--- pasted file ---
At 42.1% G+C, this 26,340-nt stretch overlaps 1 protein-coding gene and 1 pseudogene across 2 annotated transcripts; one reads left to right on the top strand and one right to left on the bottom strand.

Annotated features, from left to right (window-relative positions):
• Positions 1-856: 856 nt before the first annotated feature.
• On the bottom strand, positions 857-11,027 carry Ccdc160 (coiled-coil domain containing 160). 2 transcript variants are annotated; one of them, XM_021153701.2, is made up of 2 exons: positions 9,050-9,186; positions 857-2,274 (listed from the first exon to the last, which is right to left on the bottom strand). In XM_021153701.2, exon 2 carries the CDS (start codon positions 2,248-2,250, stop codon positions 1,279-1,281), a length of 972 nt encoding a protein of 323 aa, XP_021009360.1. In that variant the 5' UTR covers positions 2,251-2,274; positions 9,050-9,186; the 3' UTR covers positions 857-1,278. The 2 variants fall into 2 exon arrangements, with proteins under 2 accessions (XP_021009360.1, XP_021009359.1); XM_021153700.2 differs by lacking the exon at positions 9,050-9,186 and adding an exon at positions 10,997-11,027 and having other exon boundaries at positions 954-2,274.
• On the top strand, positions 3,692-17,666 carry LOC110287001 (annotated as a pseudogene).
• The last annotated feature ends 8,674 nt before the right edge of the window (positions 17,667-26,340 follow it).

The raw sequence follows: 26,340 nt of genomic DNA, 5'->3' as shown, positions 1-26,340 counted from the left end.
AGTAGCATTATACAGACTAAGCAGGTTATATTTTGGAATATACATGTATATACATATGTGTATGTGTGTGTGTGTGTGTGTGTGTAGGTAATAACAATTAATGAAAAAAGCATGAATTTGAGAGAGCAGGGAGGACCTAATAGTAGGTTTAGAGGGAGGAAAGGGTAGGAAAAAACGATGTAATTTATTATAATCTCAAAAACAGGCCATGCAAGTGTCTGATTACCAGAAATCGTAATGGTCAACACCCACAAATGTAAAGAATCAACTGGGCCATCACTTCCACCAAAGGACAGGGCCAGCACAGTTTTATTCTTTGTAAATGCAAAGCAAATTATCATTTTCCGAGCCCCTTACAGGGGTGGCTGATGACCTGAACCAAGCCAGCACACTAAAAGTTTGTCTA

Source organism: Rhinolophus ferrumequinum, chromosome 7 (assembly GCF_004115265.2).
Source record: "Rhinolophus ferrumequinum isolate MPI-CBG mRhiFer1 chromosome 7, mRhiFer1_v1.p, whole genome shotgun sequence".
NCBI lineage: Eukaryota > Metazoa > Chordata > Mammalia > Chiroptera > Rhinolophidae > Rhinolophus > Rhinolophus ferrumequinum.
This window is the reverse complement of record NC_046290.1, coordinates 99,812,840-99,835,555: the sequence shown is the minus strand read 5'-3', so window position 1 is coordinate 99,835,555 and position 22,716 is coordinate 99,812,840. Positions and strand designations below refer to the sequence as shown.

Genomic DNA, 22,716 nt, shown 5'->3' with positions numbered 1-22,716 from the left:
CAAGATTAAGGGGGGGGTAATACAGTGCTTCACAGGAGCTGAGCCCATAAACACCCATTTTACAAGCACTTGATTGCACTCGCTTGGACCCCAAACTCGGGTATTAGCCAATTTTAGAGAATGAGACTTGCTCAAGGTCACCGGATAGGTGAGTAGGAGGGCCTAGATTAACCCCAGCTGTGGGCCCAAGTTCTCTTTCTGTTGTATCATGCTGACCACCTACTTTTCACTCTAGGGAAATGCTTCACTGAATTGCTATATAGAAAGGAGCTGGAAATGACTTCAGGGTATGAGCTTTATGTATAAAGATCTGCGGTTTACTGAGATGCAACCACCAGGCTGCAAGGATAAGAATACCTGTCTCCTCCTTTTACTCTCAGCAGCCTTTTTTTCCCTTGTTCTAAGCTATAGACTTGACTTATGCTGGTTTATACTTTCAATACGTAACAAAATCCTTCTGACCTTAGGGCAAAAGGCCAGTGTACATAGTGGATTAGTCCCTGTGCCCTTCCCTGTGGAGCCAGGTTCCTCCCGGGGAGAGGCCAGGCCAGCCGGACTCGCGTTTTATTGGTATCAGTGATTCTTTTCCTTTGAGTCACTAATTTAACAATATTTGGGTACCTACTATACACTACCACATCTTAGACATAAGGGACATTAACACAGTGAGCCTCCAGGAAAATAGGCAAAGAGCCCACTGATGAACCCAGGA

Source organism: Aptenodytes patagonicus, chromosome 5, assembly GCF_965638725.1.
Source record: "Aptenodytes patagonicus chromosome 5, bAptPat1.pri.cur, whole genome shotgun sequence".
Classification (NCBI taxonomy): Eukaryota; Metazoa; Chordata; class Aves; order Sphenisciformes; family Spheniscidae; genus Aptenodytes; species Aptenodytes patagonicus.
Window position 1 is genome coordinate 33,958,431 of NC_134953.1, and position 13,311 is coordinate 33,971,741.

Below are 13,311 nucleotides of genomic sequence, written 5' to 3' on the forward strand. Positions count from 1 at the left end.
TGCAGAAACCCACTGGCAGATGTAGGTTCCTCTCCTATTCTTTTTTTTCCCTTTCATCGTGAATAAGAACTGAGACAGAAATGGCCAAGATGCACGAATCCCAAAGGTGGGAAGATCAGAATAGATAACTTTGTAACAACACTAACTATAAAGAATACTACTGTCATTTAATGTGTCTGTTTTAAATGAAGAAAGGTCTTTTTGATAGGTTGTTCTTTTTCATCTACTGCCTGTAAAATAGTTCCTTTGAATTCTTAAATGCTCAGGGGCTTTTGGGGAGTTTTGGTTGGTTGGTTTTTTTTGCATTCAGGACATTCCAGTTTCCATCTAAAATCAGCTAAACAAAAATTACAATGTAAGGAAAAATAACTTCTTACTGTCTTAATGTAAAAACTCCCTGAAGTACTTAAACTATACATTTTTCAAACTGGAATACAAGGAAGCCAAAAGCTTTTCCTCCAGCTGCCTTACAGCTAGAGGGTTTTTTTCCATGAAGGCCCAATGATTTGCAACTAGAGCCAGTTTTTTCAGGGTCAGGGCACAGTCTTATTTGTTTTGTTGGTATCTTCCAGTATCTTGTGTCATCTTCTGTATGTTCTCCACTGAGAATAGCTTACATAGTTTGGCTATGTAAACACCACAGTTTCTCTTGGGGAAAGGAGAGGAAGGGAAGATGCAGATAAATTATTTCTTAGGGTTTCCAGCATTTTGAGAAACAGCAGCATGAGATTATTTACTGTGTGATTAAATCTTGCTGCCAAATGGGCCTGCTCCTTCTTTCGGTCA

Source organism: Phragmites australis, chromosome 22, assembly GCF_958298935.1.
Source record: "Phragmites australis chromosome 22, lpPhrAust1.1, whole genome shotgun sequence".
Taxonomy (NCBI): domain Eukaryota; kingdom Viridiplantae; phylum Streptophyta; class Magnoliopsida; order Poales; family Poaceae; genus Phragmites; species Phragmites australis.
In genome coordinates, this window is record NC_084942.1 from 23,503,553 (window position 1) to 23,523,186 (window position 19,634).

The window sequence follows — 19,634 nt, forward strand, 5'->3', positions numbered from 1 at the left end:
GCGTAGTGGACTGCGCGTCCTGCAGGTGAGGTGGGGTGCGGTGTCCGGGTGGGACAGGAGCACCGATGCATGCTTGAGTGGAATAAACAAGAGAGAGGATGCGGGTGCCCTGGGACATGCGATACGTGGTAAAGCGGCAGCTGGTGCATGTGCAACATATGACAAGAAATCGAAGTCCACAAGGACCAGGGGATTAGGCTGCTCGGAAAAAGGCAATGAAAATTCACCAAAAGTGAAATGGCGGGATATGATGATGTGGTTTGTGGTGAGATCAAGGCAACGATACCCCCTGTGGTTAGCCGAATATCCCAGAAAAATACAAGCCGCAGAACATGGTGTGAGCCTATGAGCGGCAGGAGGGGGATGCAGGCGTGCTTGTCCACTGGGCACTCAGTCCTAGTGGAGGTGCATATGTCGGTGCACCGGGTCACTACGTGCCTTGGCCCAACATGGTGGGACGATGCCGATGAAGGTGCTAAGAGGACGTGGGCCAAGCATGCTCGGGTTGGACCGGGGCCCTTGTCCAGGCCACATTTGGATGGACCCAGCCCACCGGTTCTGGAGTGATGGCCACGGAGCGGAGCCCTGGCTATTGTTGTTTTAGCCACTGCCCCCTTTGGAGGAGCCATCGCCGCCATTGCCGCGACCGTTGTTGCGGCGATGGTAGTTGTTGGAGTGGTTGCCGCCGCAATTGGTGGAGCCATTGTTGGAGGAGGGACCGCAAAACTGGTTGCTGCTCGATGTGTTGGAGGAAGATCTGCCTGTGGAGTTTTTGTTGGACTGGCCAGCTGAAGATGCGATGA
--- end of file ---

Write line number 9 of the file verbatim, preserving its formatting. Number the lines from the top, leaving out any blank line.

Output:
Source organism: Rhinolophus ferrumequinum, chromosome 7 (assembly GCF_004115265.2).